Filed: July 13, 1995
Rebecca M. Bell
Bell & Griffith
Princeton, West Virginia
Attorney for the Appellant
Darrell V. McGraw, Jr.
Mary Blaine McLaughlin
Assistant Attorney General
Charleston, West Virginia
Attorneys for the Appellee
This Opinion was delivered PER CURIAM.
JUSTICE BROTHERTON AND JUSTICE RECHT did not participate.
JUDGE FOX and RETIRED JUSTICE MILLER sitting by temporary assignment.
1. "Probable cause to make a misdemeanor arrest without
a warrant exists when the facts and circumstances within the
knowledge of the arresting officer are sufficient to warrant a
prudent man in believing that a misdemeanor is being committed in
his presence." Syllabus, Simon v. Department of Motor Vehicles,
181 W. Va. 267, 382 S.E.2d 320 (1989).
2. "An offense can be said to be committed in the presence of an officer only when he sees it with his own eyes, or sees one or more of a series of acts constituting [the] offense, and is aided by his other senses or by information as to the others, when it may be said the offense was committed in his presence." Syl. pt. 9, State v. Lutz, 85 W. Va. 330, 101 S.E. 434 (1919).
This case is before this Court upon an appeal from the final order of the Circuit Court of Mercer County, West Virginia, entered on April 14, 1994. Pursuant to that order, the circuit court entered a judgment of conviction against the appellant, James E. Forsythe, following a jury verdict, for the misdemeanor offense of obstructing an officer. The appellant was sentenced to 480 hours of confinement in the Mercer County Jail and fined $100, plus court costs. The confinement in jail was scheduled to be served pursuant to a schedule which would permit the appellant to complete his college courses.
This Court has before it all matters of record and the briefs and argument of counsel. For the reasons set forth below, we affirm the judgment of conviction.
On the evening of November 24, 1993, the police department in Princeton, Mercer County, West Virginia, received a call for help from Tammy Forsythe, the appellant's wife. Ms. Forsythe stated that the appellant was depressed and upset and was talking of harming himself. Officer Donald E. Ingram, Jr. was immediately dispatched to the Forsythe home and, upon arrival, was told by a distressed Ms. Forsythe that her husband had become upset over the loss of financial assistance concerning his college courses. Officer Ingram left Ms. Forsythe in the living room of the home and found the appellant in the bedroom, crying and noticeably intoxicated. Officer Ingram attempted to converse with the appellant.
In the meantime, Officers Paul Powell and Richard Mann arrived at the home and talked with Ms. Forsythe. Soon after, Ms. Forsythe went to the kitchen to answer the telephone. Importantly, the record indicates that the Forsythe home is quite small, with the living room and kitchen being separated by a "divider." According to the evidence of the State, the appellant then entered the kitchen, became agitated at Ms. Forsythe for calling the police and stated: "I'll kill you bitch." At that moment, according to the State, he swung his fist at Ms. Forsythe, missed her, and hit the kitchen wall.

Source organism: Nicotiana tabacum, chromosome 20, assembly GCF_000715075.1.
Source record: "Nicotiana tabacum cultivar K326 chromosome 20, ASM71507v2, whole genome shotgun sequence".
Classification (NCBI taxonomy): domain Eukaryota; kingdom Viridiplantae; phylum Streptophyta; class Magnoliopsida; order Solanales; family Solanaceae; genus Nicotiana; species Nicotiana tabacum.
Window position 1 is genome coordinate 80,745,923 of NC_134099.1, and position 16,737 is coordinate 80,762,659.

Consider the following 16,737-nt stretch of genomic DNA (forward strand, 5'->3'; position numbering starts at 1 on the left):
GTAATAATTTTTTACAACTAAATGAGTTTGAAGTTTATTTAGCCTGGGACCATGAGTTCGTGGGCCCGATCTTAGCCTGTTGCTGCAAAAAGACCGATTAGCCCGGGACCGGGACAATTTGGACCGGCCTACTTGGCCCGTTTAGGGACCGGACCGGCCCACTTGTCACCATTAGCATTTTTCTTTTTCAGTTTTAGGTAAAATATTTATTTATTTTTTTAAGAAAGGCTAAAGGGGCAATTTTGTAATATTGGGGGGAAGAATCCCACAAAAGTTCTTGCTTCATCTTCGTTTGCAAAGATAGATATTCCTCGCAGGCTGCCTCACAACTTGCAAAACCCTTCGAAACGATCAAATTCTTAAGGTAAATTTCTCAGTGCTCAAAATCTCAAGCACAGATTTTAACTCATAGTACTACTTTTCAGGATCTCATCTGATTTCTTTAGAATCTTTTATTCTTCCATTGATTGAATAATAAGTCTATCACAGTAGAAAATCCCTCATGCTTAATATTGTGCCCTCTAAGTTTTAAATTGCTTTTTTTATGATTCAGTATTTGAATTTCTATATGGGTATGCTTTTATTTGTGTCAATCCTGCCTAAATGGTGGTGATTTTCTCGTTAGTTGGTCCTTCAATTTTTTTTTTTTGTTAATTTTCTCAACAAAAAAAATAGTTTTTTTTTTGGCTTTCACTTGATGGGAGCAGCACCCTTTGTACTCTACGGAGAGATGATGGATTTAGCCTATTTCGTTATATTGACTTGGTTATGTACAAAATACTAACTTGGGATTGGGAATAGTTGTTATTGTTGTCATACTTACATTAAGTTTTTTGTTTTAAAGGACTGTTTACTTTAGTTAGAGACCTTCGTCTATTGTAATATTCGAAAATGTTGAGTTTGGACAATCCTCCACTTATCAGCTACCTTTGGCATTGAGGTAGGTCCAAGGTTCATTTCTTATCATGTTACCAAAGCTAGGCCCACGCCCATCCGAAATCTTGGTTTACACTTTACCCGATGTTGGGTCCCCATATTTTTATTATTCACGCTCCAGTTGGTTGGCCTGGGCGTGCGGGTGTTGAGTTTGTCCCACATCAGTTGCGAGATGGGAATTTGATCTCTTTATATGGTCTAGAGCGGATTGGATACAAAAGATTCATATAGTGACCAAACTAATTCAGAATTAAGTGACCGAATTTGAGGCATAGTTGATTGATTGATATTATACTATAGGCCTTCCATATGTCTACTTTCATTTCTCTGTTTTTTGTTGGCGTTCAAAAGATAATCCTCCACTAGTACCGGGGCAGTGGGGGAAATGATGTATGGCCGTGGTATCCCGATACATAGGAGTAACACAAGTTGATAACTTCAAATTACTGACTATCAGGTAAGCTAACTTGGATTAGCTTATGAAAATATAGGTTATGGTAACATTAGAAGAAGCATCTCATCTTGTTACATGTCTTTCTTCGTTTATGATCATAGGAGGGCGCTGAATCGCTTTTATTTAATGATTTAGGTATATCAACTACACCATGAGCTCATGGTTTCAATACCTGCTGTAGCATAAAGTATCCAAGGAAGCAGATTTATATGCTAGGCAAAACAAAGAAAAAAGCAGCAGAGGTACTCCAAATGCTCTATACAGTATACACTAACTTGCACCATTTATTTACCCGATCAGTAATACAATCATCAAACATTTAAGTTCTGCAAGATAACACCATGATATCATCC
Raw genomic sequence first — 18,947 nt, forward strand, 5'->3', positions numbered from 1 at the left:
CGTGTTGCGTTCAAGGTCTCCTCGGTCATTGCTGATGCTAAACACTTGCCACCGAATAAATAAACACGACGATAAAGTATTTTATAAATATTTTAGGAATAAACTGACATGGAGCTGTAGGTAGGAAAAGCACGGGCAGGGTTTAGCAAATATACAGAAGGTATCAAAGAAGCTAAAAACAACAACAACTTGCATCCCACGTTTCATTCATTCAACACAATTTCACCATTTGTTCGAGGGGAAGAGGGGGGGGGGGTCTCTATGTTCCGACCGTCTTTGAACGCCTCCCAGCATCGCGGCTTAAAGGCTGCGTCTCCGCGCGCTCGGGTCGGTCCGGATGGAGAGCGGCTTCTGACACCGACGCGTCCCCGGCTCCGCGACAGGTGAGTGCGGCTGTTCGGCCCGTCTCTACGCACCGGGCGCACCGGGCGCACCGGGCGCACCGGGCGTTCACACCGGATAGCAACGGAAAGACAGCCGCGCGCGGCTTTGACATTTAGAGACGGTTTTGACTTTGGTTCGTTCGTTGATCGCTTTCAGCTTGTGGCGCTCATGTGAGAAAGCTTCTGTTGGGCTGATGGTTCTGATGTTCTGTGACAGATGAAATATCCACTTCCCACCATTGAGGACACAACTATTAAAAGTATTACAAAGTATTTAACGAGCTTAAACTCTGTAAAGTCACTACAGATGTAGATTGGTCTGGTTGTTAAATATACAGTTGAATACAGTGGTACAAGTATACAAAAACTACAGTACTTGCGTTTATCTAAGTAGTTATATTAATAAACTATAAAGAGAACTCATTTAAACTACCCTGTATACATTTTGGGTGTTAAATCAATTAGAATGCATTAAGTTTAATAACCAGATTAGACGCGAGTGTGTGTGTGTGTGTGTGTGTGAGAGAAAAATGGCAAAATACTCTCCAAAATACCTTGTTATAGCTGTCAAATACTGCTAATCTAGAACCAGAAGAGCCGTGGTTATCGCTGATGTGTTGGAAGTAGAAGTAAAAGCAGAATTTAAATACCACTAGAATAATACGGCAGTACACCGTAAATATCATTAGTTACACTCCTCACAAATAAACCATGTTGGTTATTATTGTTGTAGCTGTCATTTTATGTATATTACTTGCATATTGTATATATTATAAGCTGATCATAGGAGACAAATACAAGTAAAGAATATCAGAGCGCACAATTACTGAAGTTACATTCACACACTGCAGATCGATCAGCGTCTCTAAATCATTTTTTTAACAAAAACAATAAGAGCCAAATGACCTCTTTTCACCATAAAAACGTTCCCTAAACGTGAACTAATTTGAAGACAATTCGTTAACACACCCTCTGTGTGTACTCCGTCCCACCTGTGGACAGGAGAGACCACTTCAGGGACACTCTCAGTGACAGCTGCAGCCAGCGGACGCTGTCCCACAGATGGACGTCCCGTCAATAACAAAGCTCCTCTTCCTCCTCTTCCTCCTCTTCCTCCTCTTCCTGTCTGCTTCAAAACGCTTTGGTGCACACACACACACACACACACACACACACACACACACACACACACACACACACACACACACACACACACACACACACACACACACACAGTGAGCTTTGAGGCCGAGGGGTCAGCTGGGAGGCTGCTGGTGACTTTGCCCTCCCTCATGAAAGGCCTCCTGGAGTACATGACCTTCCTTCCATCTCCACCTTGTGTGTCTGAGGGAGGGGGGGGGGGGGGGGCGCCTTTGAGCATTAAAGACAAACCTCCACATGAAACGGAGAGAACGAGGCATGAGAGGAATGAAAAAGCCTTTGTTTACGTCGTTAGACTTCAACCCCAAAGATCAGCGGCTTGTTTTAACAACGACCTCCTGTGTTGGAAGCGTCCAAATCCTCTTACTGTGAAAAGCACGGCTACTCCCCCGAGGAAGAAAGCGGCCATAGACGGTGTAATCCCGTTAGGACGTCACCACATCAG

Those events were observed by Officer Ingram who had followed the appellant from the bedroom. Officers Powell and Mann testified that, although they did not see the appellant swing his fist at Ms. Forsythe, they heard the appellant say "I'm gonna kill you bitch" and also heard the sound of the striking of the wall. Officer Powell added that he observed Ms. Forsythe step or jerk back from the kitchen wall.
After the striking of the wall, Officer Powell stepped into the kitchen and told the appellant that he was under arrest. A struggle ensued involving the appellant and the three officers. Thereafter, the appellant was handcuffed and taken into custody.See footnote 1
The appellant was charged with the misdemeanor offenses of assault, W. Va. Code, 61-2-9(b) , and obstructing an officer, W. Va. Code, 61-5-17 .See footnote 2 His trial was conducted in the Circuit Court of Mercer County in March, 1994.
Although the appellant did not testify at trial, Ms. Forsythe testified that the appellant indicated he simply wanted to be left alone during the night in question and was not trying to hit her. She also stated that the appellant did not resist arrest. The jury returned a verdict of not guilty upon the assault charge. However, the jury found the appellant guilty of obstructing an officer. The appellant's post-trial motions were denied, and this appeal followed.
The appellant argues before this Court that because the arresting officer, Paul Powell, did not personally observe the appellant swing his fist at Ms. Forsythe, the alleged offense was not committed in that officer's presence, and, therefore, the arrest was unlawful. Consequently, argues the appellant, because the arrest was unlawful, the appellant could not be guilty of obstructing an officer "in the lawful exercise or discharge of his official duty," within the meaning of W. Va. Code, 61-5-17 . See n. 2, supra.
In Simon v. Department of Motor Vehicles, 181 W. Va 267, 382 S.E.2d 320 (1989), this Court held in the syllabus: "Probable cause to make a misdemeanor arrest without a warrant exists when the facts and circumstances within the knowledge of the arresting officer are sufficient to warrant a prudent man in believing that a misdemeanor is being committed in his presence." See also syl. pt. 1, Cunningham v. Bechtold, 186 W. Va. 474, 413 S.E.2d 129 (1991). That syllabus followed our holding in syllabus point 3 of State v. Thomas, 157 W. Va. 640, 203 S.E.2d 445 (1974), that "[a] municipal police officer has no authority, at common law or by statute, to make a warrantless arrest for a misdemeanor of a person who does not commit such an offense in his presence." State v. Hefner, 180 W. Va. 441, 445, 376 S.E.2d 647, 651 (1988); State v. Craft, 165 W. Va. 741, 754 n. 5, 272 S.E.2d 46, 54 n. 5 (1980). See generally, 2A M.J. Arrest § 9 (1993); 6A C.J.S. Arrest § 20 (1975). On the other hand, we have recognized that the validity of an arrest, without a warrant, does not depend upon whether the accused is ultimately convicted of the crime. Hefner, 180 W. Va. at 444, 376 S.E.2d at 650.